2.30, Brenton Strange, TE JAC

Strange was projected to be a fourth-round pick, so he was overdrafted by the Jags. Evan Engram was hit with the franchise tag this off-season, and if he has another good year, you have to expect the Jags to ink him to a new deal or tag him again.

3.15, Tucker Kraft, TE GB

The common thought process is that it takes tight ends three-ish years to fully develop at the NFL level. Whelp, no luck for you, Tucker Kraft, as you’re now the TE2 on a Packer team that drafted Luke Musgrave to be the TE1 a full round ahead of you. Oh, you’ve also got a brand new starting quarterback for the first time in 15 years. That should go smoothly.

3.30, Darnell Washington, TE PIT

Some projected Washington to be a first-round pick. Instead, he almost falls into the fourth and lands in Pittsburgh – which is less than ideal. So now Washington is the blocking option for the Steelers, while Pat Freiermuth is freed up to run even more routes and catch more passes.

3.38, Cameron Latu, TE SF

A projected fifth-round pick who was overdrafted by the Niners, Latu gets the privilege of playing behind one of the best fantasy tight ends, George Kittle. Latu follows the recent history of successful Alabama tight ends in the NFL, like OJ Howard and Irv Smith Jr.

5.12, Josh Whyle, TE TEN

I don’t even remember where Whyle went to college and can’t be bothered to look it up. He’ll get one season of Ryan Tannehill clinging to his job, followed by an underwhelming battle between Will Levis and Malik Willis to see who will lead the Titans to a top-five pick in 2025. All this, and he has the privilege of doing this behind Chigoziem Okonkwo for the foreseeable future.

5.27, Will Mallory, TE IND

Mallory comes from a football family, so he’s got that going for him. He’s currently the Colts’ TE4, and he’s the lightest of the group of gigantic humans the Colts have assembled at the position.

5.36, Payne Durham, TE TB

The Baker Mayfield-led Bucs drafted only two offensive skill position players, the first being Durham in the late fifth, because that’s all they needed to take a step towards a championship, a TE3.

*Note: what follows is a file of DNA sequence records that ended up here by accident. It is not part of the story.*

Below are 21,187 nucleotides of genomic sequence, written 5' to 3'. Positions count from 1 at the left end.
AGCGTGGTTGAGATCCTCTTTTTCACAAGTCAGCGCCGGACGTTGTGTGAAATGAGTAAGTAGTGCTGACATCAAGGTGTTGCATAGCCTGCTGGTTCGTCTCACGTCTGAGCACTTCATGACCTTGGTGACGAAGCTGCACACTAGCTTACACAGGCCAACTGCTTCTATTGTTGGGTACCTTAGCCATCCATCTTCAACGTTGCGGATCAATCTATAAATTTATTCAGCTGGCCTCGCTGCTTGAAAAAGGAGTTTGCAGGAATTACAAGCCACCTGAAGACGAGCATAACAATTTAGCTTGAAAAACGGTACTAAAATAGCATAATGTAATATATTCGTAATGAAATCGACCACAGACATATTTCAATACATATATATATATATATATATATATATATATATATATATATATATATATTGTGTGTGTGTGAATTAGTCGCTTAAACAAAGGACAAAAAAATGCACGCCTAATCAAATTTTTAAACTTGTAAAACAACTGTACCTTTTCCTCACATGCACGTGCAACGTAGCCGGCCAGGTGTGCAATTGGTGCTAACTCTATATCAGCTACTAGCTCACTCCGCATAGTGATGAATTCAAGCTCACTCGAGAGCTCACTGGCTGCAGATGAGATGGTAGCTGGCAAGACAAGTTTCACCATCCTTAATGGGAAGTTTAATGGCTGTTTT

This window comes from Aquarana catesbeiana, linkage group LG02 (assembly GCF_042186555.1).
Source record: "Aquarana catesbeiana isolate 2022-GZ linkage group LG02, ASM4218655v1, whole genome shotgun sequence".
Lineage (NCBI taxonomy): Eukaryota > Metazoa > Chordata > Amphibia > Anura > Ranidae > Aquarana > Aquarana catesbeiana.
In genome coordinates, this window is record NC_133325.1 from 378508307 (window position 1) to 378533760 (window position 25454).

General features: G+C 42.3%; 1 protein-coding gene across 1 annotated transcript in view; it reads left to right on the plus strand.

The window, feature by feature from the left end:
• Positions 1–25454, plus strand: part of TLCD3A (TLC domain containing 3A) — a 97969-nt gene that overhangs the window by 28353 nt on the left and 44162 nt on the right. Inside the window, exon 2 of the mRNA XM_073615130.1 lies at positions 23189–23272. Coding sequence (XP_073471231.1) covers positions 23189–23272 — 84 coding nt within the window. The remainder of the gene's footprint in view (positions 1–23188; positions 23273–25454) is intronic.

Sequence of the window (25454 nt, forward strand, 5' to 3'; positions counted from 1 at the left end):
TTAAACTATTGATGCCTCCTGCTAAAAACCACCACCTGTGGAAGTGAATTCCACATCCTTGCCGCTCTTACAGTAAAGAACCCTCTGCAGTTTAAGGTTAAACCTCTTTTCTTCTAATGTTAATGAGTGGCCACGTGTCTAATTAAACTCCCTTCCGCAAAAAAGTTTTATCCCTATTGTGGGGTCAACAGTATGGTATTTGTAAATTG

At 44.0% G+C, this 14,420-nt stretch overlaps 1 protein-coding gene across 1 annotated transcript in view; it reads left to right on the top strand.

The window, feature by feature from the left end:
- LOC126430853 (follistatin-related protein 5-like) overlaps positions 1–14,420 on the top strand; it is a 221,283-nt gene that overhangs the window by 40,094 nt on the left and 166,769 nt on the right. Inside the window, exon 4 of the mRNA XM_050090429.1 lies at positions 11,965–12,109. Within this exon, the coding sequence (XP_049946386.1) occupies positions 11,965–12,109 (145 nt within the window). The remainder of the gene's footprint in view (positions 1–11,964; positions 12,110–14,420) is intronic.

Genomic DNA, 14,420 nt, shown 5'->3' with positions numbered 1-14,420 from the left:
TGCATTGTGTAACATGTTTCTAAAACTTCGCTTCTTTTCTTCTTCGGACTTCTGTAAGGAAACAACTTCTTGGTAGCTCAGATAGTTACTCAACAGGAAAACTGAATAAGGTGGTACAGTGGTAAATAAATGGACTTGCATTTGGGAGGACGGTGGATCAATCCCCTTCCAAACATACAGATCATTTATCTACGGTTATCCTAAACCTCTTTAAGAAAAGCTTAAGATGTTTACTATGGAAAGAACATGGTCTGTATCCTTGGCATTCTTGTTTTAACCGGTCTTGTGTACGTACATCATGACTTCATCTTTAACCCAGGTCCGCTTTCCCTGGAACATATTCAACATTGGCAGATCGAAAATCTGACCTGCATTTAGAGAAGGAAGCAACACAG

5.40, Davis Allen, TE LAR

One day, when Tyler Higbee, Brycen Hopkins, and Hunter Long are gone and Matthew Stafford retires, Davis Allen will be fortunate to catch passes from Stetson Bennet or maybe even Brett Rypien. The sky is the limit.

7.03, Zack Kuntz, TE NYJ

I was a massive fan of the absurdly athletic Kuntz pre-draft. Now competing with Tyler Conklin, CJ Uzomah, Jeremy Ruckert, and Kenny Yeboah – it’s the John Di Bari “who’s who” of tight ends I love that annually disappoint me. Lucky for all of them, they are now catching passes from Aaron Rodgers, who has, historically, completely ignored the position.

7.30 Brayden Willis, TE SF

The 49ers hit on Brock Purdy late last year; why can’t it be Brayden Willis this year? Willis gets the privilege of playing behind one of the best fantasy tight ends, George Kittle, and Cameron Latu, who was drafted four full rounds ahead of him. Willis actually has one of the harshest evals I’ve ever seen on NFL.com; it’s worth a read.

This concludes my four-part series of why the entire 2023 class will fail. I had fun writing this, and I hope you had a good time reading it. Thanks for reading, and hopefully, I’m wrong about everything in this series. Good luck with your rookie drafts!

john dibari
A Hater’s Guide to the 2023 Tight End Class